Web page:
As I leave my house, in one borough of Montreal named after Mary, the mother of Jesus, and travel to Dio, in another borough, also named after Mary, I can scarcely avoid travelling over streets inscribed with a sacred geography. There’s Notre-Dame de Grace, and Cote-St-Antoine. There’s St-Henri, Bonaventure, St-Laurent, St-Denis, St-Hubert, St-Hubert, St-Michel, St-Mathieu, St-Marc, Villa Maria and Ville-Marie—indeed, before being named after the mountain, Montreal was Ville-Marie, Mary’s City. If I were to leave the city—in nearly any direction—I’d meet Ste-Anne, Ste-Marthe, St-Jean, St-Hilaire, St-Bruno, St-Eustache, St-Jerome, St-Agathe, among others. The city and the countryside are etched with the memories of God’s holy people from ages past.
It is, of course, easy to remember these places for what they are now—that St-Denis is where you might like to sit on a terrace in the summer, or St-Jerome is on the way to go skiing. Ville-Marie becomes less a subterranean reminder of Jesus’ mother, and more a tunnel I’d like to avoid during rush hour!
But what might happen if you walked along Ste-Catherine, past the shops, restaurants, strip clubs, office towers and yes, even the churches, and recalled the faithful witness of Catherine of Alexandria, remembered as a teenaged convert to Christianity, a scholar, a martyr and intercessor? Or the writing and devotion of Catherine of Siena, mystic, politician and theologian? Or Kateri Tekakwitha, a Mohawk woman who lived part of her life and died just across the river—St. Laurence’s river!—in Kanawake?
At Dio this term, we’ve done just this. In our Wednesday Eucharists, we’re celebrating the memory of God’s holy men and women of ages past, particularly those whose names mark our city. We’re hearing their stories. We’re meeting these faithful people as friends, as companions on the journey of faithful Christian witness in every age. We’ve met Mary, the Mother of Jesus, and Denis and we’ll meet Laurence, Catherine and others before the term is done. We’ll meet holy women and men who walked our streets, or perhaps at least passed by Montreal—Kateri, Jean de Brebeuf, Jeanne Mance—and whose witness to the Gospel and love for God’s people helped form this city.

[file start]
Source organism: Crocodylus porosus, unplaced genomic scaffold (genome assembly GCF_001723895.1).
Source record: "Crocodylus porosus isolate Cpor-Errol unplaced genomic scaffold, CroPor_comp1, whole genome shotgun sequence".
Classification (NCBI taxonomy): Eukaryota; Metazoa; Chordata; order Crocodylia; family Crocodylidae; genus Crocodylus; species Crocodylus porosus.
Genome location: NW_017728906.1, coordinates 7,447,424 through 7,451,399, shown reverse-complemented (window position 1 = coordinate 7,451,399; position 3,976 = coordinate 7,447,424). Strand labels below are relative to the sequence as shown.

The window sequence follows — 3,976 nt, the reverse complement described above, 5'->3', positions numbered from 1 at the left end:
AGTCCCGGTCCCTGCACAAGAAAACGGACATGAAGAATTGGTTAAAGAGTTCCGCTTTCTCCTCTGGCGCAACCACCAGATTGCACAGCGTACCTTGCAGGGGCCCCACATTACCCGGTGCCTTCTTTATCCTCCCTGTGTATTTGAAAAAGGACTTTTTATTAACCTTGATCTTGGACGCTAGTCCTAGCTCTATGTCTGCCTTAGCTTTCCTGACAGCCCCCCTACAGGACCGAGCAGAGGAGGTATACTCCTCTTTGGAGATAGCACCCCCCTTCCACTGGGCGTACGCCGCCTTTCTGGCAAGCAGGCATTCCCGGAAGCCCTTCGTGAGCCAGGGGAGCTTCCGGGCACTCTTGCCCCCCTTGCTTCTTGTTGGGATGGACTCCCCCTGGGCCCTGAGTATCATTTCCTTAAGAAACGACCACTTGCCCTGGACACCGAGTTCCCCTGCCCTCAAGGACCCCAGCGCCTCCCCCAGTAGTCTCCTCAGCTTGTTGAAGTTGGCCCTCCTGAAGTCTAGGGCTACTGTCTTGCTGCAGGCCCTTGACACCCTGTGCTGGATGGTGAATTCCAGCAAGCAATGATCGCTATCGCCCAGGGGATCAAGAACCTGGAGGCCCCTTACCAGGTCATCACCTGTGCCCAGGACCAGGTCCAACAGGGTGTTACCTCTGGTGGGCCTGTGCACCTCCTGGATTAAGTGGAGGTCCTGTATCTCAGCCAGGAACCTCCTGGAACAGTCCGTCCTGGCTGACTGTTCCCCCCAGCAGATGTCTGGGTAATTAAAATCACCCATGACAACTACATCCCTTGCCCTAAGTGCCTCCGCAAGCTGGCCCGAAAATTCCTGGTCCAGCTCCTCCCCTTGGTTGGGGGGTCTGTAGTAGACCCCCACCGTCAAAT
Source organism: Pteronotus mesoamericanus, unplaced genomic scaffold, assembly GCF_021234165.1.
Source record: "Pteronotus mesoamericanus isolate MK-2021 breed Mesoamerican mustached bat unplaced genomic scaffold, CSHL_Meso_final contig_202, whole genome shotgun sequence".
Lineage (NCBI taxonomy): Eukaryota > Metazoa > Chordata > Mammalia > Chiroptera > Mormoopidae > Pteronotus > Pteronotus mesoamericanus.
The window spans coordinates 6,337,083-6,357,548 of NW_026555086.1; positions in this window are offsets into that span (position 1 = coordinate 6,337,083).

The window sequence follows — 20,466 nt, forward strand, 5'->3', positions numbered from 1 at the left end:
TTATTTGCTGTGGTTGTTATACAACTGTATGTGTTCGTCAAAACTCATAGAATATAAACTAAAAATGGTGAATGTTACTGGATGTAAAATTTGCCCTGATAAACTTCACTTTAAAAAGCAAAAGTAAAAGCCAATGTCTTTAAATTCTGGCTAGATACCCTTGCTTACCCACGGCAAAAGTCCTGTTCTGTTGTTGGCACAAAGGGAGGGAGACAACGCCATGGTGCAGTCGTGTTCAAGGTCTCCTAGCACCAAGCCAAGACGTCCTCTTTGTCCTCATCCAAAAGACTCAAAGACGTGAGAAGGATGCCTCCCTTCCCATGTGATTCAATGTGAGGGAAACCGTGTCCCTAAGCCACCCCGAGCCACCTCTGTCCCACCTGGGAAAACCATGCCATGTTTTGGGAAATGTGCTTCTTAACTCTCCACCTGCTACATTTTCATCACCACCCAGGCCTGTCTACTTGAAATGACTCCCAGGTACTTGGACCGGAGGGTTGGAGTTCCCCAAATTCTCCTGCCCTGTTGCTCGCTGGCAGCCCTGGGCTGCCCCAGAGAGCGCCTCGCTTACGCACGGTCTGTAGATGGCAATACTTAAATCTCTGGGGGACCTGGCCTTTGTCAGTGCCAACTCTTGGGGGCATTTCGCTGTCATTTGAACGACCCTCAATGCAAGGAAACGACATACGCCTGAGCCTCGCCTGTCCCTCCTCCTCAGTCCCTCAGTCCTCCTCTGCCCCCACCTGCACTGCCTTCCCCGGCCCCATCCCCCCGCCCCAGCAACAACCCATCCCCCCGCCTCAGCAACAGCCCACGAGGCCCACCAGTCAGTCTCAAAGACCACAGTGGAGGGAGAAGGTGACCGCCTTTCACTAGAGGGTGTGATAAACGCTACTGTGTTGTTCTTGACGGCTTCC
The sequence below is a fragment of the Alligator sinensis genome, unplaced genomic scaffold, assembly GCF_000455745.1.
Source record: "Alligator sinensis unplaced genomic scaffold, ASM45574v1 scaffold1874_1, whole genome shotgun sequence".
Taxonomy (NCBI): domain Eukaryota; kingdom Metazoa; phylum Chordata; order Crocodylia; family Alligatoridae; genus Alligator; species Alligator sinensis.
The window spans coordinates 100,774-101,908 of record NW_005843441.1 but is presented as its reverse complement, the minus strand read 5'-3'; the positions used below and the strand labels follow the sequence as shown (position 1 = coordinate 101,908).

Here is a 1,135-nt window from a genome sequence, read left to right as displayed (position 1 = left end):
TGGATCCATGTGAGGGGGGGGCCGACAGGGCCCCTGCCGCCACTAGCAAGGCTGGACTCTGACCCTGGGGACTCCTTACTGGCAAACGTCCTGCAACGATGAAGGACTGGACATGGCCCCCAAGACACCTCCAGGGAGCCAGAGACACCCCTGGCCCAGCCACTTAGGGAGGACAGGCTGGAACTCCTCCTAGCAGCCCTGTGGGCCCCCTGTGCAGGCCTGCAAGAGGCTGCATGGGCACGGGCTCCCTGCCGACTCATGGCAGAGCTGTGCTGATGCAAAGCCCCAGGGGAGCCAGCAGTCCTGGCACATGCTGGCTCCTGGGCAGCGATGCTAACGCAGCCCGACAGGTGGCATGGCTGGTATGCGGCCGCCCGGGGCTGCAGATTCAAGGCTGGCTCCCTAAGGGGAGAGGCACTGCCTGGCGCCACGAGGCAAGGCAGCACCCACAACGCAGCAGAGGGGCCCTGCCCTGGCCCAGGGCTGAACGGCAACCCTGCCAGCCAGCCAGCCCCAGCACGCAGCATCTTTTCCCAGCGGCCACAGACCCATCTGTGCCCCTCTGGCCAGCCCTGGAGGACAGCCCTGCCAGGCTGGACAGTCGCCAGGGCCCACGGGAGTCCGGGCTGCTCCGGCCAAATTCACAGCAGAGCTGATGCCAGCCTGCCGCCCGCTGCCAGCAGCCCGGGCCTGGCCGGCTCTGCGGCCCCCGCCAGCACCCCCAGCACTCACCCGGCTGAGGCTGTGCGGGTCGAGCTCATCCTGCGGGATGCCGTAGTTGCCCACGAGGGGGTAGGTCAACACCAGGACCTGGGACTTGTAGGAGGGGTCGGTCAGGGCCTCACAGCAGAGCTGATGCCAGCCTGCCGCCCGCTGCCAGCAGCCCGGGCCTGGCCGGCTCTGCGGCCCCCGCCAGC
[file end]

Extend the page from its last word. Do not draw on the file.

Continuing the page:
As we hear these stories of discipleship in ages past, we’re striving for the same faithfulness in our day, in this city. We too are praying and studing and working to become followers of Jesus, God’s holy people here, in this city. Come and join us in St. Luke’s chapel, or, if you can’t, trace the sacred geography in your corner of this diocese, remembering and walking alongside the saints whose names are written on streets and rivers and mountains, adding your prayers, witness and discipleship to ours and to theirs.
The Rev. Jen Bourque graduated from Montreal Diocesan Theological College in 2008 and currently serves there as College Chaplain. Since her ordination, Jen has been a chaplain at the Montreal Children’s Hospital, working with patients, families and staff from diverse religious backgrounds. She is currently also part-time Associate priest at Christ Church Cathedral, where she oversees children and parent ministries.